SSUE: Whether or not mayor of Manila had the power to deport the women without their knowledge.
FACTS: In 1918, the mayor of Manila had 170 "women of ill repute" forcibly rounded up, put on a ship, and sent to Davao as laborers. A writ of habeas corpus was filed against him. The Supreme Court said that the women were not chattels but Filipino citizens who had the fundamental right not to be forced to change their place of residence. This case justifies one of the basic rights of citizen, the right of domain. Justo Lukban as Manila City's Mayor together with Anton Hohmann, the city's Chief of Police, took custody of about 170 women at the night of October 25 beyond the latters consent and knowledge and thereafter were shipped to Mindanao specifically in Davao where they were signed as laborers. Said women are inmates of the houses of prostitution situated in Gardenia Street, in the district of Sampaloc.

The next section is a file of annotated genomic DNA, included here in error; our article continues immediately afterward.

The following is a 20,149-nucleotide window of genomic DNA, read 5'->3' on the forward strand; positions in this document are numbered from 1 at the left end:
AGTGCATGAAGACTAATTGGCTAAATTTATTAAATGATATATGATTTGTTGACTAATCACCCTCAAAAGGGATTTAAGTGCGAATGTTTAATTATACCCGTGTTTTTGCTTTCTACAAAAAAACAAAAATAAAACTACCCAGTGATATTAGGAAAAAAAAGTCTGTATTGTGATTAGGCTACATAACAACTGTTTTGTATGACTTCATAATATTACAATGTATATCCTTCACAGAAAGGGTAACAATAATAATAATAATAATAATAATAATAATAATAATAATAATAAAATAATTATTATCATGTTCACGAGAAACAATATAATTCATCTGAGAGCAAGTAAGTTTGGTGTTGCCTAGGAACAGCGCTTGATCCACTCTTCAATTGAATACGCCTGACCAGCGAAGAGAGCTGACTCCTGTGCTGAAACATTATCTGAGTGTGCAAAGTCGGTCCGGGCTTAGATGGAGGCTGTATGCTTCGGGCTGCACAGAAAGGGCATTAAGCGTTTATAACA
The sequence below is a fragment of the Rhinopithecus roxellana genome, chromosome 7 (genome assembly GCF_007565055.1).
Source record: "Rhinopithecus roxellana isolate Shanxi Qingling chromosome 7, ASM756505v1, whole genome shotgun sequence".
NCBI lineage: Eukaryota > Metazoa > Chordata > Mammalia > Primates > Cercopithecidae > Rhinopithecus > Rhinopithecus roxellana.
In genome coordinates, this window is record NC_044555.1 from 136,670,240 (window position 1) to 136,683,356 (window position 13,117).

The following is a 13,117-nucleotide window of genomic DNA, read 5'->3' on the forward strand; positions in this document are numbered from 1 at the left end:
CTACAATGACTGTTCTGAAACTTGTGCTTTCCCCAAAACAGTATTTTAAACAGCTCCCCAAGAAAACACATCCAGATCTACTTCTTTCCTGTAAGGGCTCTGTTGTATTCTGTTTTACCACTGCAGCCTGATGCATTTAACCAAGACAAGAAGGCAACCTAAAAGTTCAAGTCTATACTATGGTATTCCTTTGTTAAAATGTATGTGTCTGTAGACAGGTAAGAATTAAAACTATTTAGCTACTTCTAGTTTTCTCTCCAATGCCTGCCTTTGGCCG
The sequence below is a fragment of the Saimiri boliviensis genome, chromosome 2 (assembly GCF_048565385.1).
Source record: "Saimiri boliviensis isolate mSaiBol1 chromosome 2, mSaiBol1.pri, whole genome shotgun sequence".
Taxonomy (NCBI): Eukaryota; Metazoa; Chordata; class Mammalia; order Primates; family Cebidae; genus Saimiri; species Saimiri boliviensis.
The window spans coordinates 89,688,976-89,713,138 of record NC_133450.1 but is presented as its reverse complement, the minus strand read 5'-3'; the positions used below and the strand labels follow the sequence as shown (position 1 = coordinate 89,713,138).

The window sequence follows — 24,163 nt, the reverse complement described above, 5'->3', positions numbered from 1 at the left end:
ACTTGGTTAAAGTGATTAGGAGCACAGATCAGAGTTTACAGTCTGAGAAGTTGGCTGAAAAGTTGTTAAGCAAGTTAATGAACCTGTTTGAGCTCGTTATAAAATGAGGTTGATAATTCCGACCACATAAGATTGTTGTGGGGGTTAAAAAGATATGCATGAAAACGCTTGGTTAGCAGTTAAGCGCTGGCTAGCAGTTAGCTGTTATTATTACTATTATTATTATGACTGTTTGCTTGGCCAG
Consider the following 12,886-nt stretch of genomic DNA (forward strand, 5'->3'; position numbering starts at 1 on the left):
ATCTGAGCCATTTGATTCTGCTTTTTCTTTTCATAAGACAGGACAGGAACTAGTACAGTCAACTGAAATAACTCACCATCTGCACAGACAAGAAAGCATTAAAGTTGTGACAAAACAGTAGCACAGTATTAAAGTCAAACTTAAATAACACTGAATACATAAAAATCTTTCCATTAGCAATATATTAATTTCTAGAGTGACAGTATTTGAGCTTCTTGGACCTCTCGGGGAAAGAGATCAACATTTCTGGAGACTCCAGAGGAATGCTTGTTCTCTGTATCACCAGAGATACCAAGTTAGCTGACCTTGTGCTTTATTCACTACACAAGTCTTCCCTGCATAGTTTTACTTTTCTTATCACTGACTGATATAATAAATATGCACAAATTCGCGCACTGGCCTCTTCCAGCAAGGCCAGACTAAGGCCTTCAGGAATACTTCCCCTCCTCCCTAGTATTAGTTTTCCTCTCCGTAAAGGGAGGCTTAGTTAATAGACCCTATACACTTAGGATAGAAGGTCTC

DECISION: No, he did not have such power.
RATIO DECIDENDI: Lukban committed a grave abuse of discretion by deporting the prostitutes to a new domicile against their will. There is no law expressly authorizing his action. On the contrary, there is a law punishing public officials, not expressly authorized by law or regulation, who compels any person to change his residence Furthermore, the prostitutes are still, as citizens of the Philippines, entitled to the same rights, as stipulated in the Bill of Rights, as every other citizen.